Energy Policy in the U.S.: The Play of Conventional and Alternative Sources

Re-published from Dialogues, United States Association for Energy Economics 

By Jennifer Warren

With less than 100 days into a new administration, the Trump administration has indicated new directions in energy policy. A comprehensive vision of U.S. energy policy has not been articulated however. America’s energy landscape is dynamic and markets have considerable sway. The fundamentals of supply, demand, price and technological advances continue to push and pull the energy mix, shaping the amalgam that is U.S. energy. Notably, several key areas were emphasized on the campaign trail and contours of policy are echoing those pledges.

Conventional sources

The oil and gas industry was an obvious constituent that Trump wanted to support. The opening up of federal lands for more drilling was a campaign item. As an indication of support for the oil and gas industry, on January 24th, Trump signed a presidential memorandum that indicated movement on construction of the Keystone XL and Dakota Access pipelines. The $4.2 billion Rover pipeline, stretching from Pennsylvania to Ontario, was also advanced by the Federal Energy Regulatory Commission, where bottlenecks and economic impacts were stymieing the flow of natural gas.

As for policy directions and drilling on public lands, according to Amy Jaffe, executive director of Energy and Sustainability, University of California-Davis, “Trump has been direct in saying that he wants the oil and gas industry to be healthy and expand because it is important for the country.” She continues, “Drilling on public lands is a bit of red herring. Companies know where the resources are and where there is infrastructure in place, for example in the Permian or Marcellus.” The question she poses: “Do they want to drill on federal lands in other locations that lack infrastructure when you have this existing lower-48 resource base on private lands [via shale] all ready for the market.”

As mentioned in a recent natural gas article, the idea of a trade spat with Mexico isn’t a favorable development for U.S. natural gas producers, refiners or midstream firms. In the last several years, Mexico has increased its consumption of U.S. natural gas. A number of U.S. firms have added Mexico’s market to their business plans, a new opportunity that formerly did not exist. In an era with the potential for excess supply and ample capacity, export markets like Mexico have served as a relief valve, helping buoy various oil and gas industry players during a downturn that is turning upward. The U.S. oil and gas industry has evolved with technological change under the pressures of a competitive global market and holds a position of strength.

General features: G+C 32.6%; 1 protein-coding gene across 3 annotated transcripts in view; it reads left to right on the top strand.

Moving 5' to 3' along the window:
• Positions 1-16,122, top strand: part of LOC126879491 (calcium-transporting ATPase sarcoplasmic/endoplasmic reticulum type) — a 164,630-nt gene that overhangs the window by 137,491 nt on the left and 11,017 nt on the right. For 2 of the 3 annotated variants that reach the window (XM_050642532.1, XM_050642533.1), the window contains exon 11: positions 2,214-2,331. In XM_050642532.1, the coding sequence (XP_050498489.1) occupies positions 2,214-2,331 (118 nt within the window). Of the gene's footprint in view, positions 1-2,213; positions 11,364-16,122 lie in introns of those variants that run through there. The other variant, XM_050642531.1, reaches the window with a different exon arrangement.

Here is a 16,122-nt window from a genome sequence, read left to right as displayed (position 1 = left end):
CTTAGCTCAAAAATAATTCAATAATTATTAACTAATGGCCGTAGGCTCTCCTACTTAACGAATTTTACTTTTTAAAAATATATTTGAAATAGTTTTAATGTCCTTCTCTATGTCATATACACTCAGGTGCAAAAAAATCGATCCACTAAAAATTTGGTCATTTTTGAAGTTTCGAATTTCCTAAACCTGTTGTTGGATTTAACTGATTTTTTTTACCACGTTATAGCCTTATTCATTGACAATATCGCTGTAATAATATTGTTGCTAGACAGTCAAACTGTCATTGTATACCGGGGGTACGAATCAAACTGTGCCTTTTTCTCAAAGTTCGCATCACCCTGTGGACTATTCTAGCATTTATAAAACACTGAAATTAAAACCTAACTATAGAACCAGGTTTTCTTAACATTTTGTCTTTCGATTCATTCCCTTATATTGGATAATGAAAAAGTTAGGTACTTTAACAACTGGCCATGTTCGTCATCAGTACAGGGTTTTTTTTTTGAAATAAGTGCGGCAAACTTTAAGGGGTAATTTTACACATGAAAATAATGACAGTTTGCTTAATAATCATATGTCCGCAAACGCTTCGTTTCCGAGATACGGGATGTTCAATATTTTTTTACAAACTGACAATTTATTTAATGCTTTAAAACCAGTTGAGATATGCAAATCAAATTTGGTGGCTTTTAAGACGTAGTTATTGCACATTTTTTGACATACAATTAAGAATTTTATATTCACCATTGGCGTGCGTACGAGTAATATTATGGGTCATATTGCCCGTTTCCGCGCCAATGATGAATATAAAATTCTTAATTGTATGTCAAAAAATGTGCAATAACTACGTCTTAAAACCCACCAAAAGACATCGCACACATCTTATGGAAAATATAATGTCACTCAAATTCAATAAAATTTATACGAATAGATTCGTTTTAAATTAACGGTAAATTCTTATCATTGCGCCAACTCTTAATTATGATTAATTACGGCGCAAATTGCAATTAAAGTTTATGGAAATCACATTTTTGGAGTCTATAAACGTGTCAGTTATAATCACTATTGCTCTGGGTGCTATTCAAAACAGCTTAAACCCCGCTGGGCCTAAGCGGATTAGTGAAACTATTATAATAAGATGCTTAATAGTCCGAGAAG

Relief to the coal industry is the other major pledge with policy implications. The Clean Power Plan (CPP) was a major policy measure that was expected to shape and refine energy consumption and power generation. The Energy Information Administration projects a 26% decline between 2015 and 2040 in coal production with CPP implementation. Without the CPP, they expect production to remain at 2015 levels.


Alternative energy

In conversation with Jaffe, she mentions that the majority of states are implementing the clean power plan because these clean energy initiatives were already in motion. She does not expect these states to reverse course. “Some utilities are moving away from coal because natural gas is cheaper, or because shareholders will not invest in coal generation,” she notes.

Additionally, more Fortune 500 companies are committed to using clean energy. The Googles and Walmarts are announcing to stakeholders that they intend to be 100% renewable by certain dates. “Therefore, as a firm, you have to be in a state that supports renewables,” she says.

There is a flip side, Jaffe refers to as a fault line, “But to have the renewables, there can be a problem if higher costs get kicked over to fixed income folks. The perception is that flush Google-type firms are benefiting from federal tax credits when they buy renewables, while some of the costs are borne in the overall rate base by regular, working people.” This is an example of the rise of the contention between the ‘elites versus the rest’ that has changed the political landscape of late. Jaffe suggests, “There maybe some temporary reprieve from electricity reform [under Trump], but that may wind up being more about the pace of change than the fact that change is coming.”

The climate change agenda is a broad and diffuse issue that has many arteries. In these initial days, and given the weight of other issues such as trade, security and economy, this item may not be a high priority for the administration. However, executive orders to roll back the Clean Power Plan, the Climate Action Plan and the Paris Agreement are said to be on the horizon.

Jaffe offers, “At UC Davis, we talk about “the three transportation revolutions” — automation, shared mobility and electrification. These technologies will come forward but not because of climate change policy. In both developing and developed countries, traffic congestion is a real problem. Firms like UPS and FedEx are using big data to save on fuel and labor costs, offers Jaffe. At UPS, after implementing computer-based route planning, they saved 100 million vehicle-miles traveled in the U.S. with that program. “If we were to cede [our advances in technology] to China, that would be a disaster for American jobs,” says Jaffe.